Exactly. I donated through Kickstarter to Musopen [kickstarter.com] which was also prominently featured here on slashdot because they were already a registered non-profit and had done quite a bit of work to produce and distribute free music before, not to mention they had a semi-tangible goal. Good thing too, because this was in September 2010 and they didn't get to recording until this January with the Prague Symphony Orchestra - it's now in editing and still not released yet. I'd not give money to any random dude who said he'd do the same and I wouldn't trust them to deliver almost two years down the road.

    Of course you still don't have a real guarantee, I don't have a contract, I can't get a refund. But you have to consider the value proposition, for example if a person has worked long and hard on an open source project and asks for Kickstarter funding to work full time on some features. If he goes AWOL then that project is scorched earth, he can't use it as reference anywhere because it'll be full of stories about how he took the money and ran. Same with anyone pursuing any kind of career who'd use it in their portfolio. But people with no proven commitment wanting money up front? No way.

  • by QuasiSteve (2042606) on Wednesday April 11, 2012 @07:27AM (#39642237)

    Failure depends on your personal definition.

    I think we can all agree that if the project creator takes the money and goes vacationing on a tropical island with it, then the project definitely failed as it was little more than a scam. Unless that's actually what the project was (not applicable to KickStarter, but there's plenty of fund-my-life crowdfunding platforms).

    So that leaves failure modes that are a bit more intricate.

    Say the developer throws in the towel - so you don't get the 'thing' you pledged for (be that a widget or a book or a movie or whatever) - after trying to make things work, and there's good reason to believe that they did indeed try.
    That's a failure to deliver, but was the project a failure? Maybe they learned something from it, maybe others can take what they did and expand on it, etc.
    Personally I still see it as a failure, but in the grand scheme of things, there are people who pledge just because they think the idea is interesting and deserves a chance. If in the end it doesn't work out, at least it was tried, and that's good enough for them.

    Then there's those projects that do deliver, but they deliver late. How late is too late?
    If a movie takes not 3 months to complete as written in the pitch, but ends up taking 9 months instead, does that mean the project failed?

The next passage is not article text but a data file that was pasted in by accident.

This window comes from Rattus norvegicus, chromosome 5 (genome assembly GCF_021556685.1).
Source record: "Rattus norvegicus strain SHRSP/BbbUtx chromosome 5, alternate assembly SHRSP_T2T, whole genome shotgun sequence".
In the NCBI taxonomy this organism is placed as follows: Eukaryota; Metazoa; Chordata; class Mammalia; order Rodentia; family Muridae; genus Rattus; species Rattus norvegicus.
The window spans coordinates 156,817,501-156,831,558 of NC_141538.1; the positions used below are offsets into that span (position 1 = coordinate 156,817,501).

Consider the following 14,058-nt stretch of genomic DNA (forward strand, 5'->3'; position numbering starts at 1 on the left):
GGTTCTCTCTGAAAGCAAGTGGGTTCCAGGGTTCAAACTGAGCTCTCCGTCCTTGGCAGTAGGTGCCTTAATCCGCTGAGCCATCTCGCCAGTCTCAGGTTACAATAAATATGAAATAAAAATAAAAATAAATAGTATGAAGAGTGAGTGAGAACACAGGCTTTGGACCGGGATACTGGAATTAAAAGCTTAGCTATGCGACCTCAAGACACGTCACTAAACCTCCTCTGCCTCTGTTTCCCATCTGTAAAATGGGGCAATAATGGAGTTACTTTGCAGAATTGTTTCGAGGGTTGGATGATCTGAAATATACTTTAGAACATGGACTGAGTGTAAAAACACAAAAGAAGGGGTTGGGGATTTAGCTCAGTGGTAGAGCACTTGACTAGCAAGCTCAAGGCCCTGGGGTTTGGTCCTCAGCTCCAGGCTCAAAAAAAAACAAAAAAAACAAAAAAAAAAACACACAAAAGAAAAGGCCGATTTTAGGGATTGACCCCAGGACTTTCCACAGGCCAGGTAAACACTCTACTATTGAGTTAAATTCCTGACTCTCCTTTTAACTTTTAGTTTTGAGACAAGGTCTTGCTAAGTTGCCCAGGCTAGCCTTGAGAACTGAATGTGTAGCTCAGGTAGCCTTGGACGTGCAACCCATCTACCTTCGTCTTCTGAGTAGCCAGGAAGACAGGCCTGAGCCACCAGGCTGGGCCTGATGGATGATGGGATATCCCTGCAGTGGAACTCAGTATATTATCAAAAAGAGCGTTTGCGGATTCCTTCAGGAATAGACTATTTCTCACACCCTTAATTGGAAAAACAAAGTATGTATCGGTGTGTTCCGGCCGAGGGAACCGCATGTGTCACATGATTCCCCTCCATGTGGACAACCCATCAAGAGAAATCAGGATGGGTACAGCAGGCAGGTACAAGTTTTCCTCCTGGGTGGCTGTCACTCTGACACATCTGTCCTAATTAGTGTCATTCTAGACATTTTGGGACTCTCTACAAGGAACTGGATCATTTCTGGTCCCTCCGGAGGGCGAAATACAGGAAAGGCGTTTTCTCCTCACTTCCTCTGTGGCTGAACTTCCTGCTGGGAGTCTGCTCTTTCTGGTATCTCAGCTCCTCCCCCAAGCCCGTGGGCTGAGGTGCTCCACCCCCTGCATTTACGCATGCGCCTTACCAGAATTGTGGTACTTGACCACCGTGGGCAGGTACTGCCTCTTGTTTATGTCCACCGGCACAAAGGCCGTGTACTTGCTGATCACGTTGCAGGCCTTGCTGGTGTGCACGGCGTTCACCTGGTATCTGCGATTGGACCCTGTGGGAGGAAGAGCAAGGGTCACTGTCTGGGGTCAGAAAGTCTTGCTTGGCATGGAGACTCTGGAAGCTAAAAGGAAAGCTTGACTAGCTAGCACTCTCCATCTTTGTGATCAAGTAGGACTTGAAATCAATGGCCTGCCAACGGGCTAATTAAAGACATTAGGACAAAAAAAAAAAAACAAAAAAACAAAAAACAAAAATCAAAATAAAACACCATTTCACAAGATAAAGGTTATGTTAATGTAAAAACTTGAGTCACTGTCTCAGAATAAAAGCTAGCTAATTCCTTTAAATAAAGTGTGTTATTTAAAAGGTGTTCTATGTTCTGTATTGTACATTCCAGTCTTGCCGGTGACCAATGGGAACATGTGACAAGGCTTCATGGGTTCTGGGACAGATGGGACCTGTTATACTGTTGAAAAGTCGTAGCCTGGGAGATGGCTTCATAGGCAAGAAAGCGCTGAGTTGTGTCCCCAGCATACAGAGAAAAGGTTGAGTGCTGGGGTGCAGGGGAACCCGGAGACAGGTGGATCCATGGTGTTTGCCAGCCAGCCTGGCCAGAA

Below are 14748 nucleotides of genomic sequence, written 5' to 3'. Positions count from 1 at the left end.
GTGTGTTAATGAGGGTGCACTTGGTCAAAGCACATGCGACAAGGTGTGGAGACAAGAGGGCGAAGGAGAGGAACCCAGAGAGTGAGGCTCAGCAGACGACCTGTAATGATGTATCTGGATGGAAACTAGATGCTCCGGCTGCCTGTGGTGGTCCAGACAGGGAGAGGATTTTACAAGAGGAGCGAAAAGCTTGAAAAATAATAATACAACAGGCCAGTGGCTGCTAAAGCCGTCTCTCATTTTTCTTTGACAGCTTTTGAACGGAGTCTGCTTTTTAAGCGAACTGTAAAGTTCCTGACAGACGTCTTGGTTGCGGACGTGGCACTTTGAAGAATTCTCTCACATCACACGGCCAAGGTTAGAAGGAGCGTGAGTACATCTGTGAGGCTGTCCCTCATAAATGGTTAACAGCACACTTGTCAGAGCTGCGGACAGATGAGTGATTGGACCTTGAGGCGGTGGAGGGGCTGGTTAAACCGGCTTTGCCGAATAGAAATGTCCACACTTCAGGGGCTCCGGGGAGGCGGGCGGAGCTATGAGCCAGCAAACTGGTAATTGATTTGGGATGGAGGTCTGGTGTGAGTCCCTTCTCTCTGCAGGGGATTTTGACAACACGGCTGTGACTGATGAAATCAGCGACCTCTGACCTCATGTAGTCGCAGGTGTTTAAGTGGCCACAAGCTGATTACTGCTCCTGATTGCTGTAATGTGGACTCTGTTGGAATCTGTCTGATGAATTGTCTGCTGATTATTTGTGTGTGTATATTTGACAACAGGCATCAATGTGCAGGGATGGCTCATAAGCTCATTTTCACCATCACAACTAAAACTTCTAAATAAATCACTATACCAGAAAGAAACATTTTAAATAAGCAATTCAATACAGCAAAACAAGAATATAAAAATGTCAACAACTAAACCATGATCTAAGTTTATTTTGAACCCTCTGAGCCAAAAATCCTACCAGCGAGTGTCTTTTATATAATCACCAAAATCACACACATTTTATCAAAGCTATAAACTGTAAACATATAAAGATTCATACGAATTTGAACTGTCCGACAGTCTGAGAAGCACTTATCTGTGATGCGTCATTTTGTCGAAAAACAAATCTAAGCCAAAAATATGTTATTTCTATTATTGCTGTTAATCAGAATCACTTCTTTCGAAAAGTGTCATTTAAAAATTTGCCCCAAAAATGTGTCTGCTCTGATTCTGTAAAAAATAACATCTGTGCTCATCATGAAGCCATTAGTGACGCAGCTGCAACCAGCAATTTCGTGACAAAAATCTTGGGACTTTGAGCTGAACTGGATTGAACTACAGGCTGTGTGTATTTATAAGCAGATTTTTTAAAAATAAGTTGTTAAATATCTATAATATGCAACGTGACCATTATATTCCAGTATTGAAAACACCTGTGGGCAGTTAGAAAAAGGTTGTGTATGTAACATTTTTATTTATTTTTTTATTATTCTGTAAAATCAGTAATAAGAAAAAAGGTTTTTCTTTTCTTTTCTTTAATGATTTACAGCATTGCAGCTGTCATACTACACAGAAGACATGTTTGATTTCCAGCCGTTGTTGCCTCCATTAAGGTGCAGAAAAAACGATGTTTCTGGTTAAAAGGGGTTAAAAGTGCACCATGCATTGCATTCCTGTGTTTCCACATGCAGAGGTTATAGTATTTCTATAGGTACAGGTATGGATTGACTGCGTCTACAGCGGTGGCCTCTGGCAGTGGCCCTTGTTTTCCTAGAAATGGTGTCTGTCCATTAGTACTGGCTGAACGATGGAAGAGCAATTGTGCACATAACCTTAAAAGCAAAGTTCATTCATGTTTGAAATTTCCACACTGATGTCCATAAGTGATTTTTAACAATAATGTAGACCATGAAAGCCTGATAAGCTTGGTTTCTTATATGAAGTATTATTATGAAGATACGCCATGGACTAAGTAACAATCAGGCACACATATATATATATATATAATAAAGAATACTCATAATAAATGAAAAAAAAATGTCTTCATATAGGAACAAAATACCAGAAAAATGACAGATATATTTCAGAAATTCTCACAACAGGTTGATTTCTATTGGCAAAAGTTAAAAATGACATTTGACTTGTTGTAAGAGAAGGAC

You did, after all, get the movie in the end, so how is that failure?
    Well, if the movie is supposed to be on-topic for fairly recent events (let's say the movie is supposed to come out just before the U.S. presidential elections to make people think about their choice) and ends up being so late that it becomes irrelevant, then I'd say it probably still failed. Otherwise, i.e. if the movie isn't really time-sensitive, then I don't see the problem other than the frustration of having to wait longer than expected to see it. That's enough for people to download movies rather than wait for release in their countries, so movie project creators can take away from that what they wish.
    For widgets, it's much the same thing. The HexBright Open Source light, for example, is running late - way late - and some people are requesting refunds despite the progress shown in updates. In some ways, it has been overtaken by other flashlights (i.e. brighter, maybe more compact). If that's what a person backed that project for, then that project has failed. On the other hand, it still has the unique programmable features, its grip, the tailcap indicator, and open source implementation - so it still has an edge over other flashlights in that area and those who backed it for those reasons are less likely to consider the project failed.

    Then there's projects that promise thing A, but end up delivering thing A'.
    Recently there was a metal iPhone case, for example, that looked pretty good and - being an iThing project - got plenty of backers. Turns out that once delivered, people realized their signal dropped significantly.
    Did that project fail, in terms of exploring whether what they wanted to do was actually a good thing?
    To those who could no longer actually place any calls - yes.
    To those who still could, and thought their iPhone now looks like the hottest thing since the iPhone - nope.
    In fact, that project's creator adjusted their FAQ to indicate that some signal loss may be apparent, but if you like the look then you'll just take that for granted.
    Another project was a capacitive touch stylus for tablets - it initially shipped with a nib that didn't work very well for some people. Did it fail? Largely, no. Why? Because the project creator got right on top of it, had better nibs made, and sent those out at no cost on request.

    In this particular project, the Eyez, it really depends on whether or not you believe the project creators' updates (and their lack of updates for a long time does not instill confidence), and whether or not the product is quickly becoming irrelevant ('spy' glasses are available on ebay for cheap - they just generally don't connect to your